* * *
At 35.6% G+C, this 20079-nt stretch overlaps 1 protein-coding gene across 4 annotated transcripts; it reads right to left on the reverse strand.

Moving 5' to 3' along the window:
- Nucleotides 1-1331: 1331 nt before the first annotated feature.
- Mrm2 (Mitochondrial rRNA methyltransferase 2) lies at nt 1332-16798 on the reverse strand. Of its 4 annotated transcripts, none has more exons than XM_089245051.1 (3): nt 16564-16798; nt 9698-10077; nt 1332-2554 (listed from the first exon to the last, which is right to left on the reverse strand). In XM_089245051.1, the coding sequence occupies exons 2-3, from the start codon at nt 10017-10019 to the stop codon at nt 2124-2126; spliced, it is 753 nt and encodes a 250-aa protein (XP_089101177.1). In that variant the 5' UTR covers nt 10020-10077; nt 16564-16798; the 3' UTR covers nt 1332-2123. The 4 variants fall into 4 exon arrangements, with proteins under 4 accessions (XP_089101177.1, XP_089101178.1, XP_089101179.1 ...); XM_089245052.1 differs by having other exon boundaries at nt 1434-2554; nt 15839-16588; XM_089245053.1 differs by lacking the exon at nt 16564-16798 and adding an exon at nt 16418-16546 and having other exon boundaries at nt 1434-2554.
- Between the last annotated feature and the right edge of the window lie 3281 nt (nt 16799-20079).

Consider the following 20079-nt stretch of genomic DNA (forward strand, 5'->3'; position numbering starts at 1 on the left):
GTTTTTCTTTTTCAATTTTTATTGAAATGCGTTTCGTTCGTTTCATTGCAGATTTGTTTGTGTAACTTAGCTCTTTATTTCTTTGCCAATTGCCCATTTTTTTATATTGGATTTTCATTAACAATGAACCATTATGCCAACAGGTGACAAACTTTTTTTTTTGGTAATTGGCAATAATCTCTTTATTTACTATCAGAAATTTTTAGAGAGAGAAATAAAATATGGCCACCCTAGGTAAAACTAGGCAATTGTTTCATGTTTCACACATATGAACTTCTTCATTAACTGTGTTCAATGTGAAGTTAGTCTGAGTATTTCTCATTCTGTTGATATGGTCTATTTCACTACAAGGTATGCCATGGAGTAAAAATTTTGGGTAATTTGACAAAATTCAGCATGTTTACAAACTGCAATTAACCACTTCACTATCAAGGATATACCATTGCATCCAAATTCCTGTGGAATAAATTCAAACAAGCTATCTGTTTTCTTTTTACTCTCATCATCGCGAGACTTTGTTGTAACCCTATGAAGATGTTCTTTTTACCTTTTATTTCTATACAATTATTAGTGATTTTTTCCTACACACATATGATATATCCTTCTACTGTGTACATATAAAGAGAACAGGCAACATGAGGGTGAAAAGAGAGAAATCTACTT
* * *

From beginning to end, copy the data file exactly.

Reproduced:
At 35.6% G+C, this 20079-nt stretch overlaps 1 protein-coding gene across 4 annotated transcripts; it reads right to left on the reverse strand.

Moving 5' to 3' along the window:
- Nucleotides 1-1331: 1331 nt before the first annotated feature.
- Mrm2 (Mitochondrial rRNA methyltransferase 2) lies at nt 1332-16798 on the reverse strand. Of its 4 annotated transcripts, none has more exons than XM_089245051.1 (3): nt 16564-16798; nt 9698-10077; nt 1332-2554 (listed from the first exon to the last, which is right to left on the reverse strand). In XM_089245051.1, the coding sequence occupies exons 2-3, from the start codon at nt 10017-10019 to the stop codon at nt 2124-2126; spliced, it is 753 nt and encodes a 250-aa protein (XP_089101177.1). In that variant the 5' UTR covers nt 10020-10077; nt 16564-16798; the 3' UTR covers nt 1332-2123. The 4 variants fall into 4 exon arrangements, with proteins under 4 accessions (XP_089101177.1, XP_089101178.1, XP_089101179.1 ...); XM_089245052.1 differs by having other exon boundaries at nt 1434-2554; nt 15839-16588; XM_089245053.1 differs by lacking the exon at nt 16564-16798 and adding an exon at nt 16418-16546 and having other exon boundaries at nt 1434-2554.
- Between the last annotated feature and the right edge of the window lie 3281 nt (nt 16799-20079).

Consider the following 20079-nt stretch of genomic DNA (forward strand, 5'->3'; position numbering starts at 1 on the left):
GTTTTTCTTTTTCAATTTTTATTGAAATGCGTTTCGTTCGTTTCATTGCAGATTTGTTTGTGTAACTTAGCTCTTTATTTCTTTGCCAATTGCCCATTTTTTTATATTGGATTTTCATTAACAATGAACCATTATGCCAACAGGTGACAAACTTTTTTTTTTGGTAATTGGCAATAATCTCTTTATTTACTATCAGAAATTTTTAGAGAGAGAAATAAAATATGGCCACCCTAGGTAAAACTAGGCAATTGTTTCATGTTTCACACATATGAACTTCTTCATTAACTGTGTTCAATGTGAAGTTAGTCTGAGTATTTCTCATTCTGTTGATATGGTCTATTTCACTACAAGGTATGCCATGGAGTAAAAATTTTGGGTAATTTGACAAAATTCAGCATGTTTACAAACTGCAATTAACCACTTCACTATCAAGGATATACCATTGCATCCAAATTCCTGTGGAATAAATTCAAACAAGCTATCTGTTTTCTTTTTACTCTCATCATCGCGAGACTTTGTTGTAACCCTATGAAGATGTTCTTTTTACCTTTTATTTCTATACAATTATTAGTGATTTTTTCCTACACACATATGATATATCCTTCTACTGTGTACATATAAAGAGAACAGGCAACATGAGGGTGAAAAGAGAGAAATCTACTT